Categories: Geeky Stuff

'Ban All Watches From Exams To Stop Cheating'

Slashdot - Wed, 11/09/2019 - 02:20
An anonymous reader quotes a report from the BBC: All watches should be banned from exam halls to discourage cheating, says an inquiry into the extent of malpractice in exams taken by pupils across the UK. Smart watches, connected to the internet, are already banned from use by students taking public exams. But the review, commissioned by exam boards, says it is becoming difficult to distinguish between hi-tech and traditional watches. Review chairman Sir John Dunford called for a "blanket ban" on watches. The Independent Commission on Examination Malpractice, set up by exam boards to investigate the prevalence of cheating in public exams in England, Scotland, Wales and Northern Ireland, says that overall there is a "very low level of malpractice." "It can look as if it's a time-telling watch and actually, you press a button and it becomes an email-type watch," said Sir John, a former head teachers' union leader. "If you don't ban them all I think you're giving a very difficult job to invigilators who are looking round an exam room. So I think the obvious thing to do here is to ban watches."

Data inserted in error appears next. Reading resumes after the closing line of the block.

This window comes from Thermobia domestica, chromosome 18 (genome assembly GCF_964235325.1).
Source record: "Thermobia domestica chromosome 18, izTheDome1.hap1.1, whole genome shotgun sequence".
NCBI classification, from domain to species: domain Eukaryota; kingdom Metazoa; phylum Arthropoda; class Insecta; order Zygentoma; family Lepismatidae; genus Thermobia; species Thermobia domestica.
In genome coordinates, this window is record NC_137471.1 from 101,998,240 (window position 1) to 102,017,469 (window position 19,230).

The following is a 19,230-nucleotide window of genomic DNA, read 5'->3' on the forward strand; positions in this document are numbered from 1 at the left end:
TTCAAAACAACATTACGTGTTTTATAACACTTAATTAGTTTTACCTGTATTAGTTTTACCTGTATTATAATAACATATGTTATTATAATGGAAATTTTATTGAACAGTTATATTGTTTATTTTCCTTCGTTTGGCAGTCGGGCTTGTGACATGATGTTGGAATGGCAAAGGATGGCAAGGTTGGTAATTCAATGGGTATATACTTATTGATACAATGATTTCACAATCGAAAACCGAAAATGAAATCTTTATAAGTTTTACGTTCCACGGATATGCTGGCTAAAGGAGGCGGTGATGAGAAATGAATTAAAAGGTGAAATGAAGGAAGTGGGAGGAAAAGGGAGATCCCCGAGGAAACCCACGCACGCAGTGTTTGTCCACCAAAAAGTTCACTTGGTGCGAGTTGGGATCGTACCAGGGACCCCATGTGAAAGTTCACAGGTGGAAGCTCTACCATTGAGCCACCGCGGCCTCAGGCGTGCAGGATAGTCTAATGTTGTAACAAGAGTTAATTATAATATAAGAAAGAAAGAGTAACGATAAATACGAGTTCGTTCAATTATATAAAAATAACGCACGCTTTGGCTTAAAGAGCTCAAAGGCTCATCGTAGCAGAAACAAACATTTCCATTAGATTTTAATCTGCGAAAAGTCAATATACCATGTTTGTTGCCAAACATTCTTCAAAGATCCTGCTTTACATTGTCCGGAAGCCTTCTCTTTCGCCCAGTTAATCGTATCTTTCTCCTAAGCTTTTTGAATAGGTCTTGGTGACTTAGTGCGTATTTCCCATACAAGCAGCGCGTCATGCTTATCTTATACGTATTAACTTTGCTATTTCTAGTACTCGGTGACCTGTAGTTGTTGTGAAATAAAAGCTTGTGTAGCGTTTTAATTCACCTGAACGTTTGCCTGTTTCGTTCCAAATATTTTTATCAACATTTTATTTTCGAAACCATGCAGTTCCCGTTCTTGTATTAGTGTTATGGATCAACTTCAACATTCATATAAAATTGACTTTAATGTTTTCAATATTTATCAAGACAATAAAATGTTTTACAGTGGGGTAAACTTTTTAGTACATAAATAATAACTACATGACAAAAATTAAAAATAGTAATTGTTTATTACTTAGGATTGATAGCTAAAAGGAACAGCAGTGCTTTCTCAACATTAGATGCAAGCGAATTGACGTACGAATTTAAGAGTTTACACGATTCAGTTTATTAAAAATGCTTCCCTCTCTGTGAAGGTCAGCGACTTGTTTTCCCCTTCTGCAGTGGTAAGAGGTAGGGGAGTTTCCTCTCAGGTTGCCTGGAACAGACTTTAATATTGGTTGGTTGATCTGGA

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Categories: Geeky Stuff

VW Announces Its 'ID.3' Electric Car For the Masses, Praises Elon Musk

Slashdot - Wed, 11/09/2019 - 01:40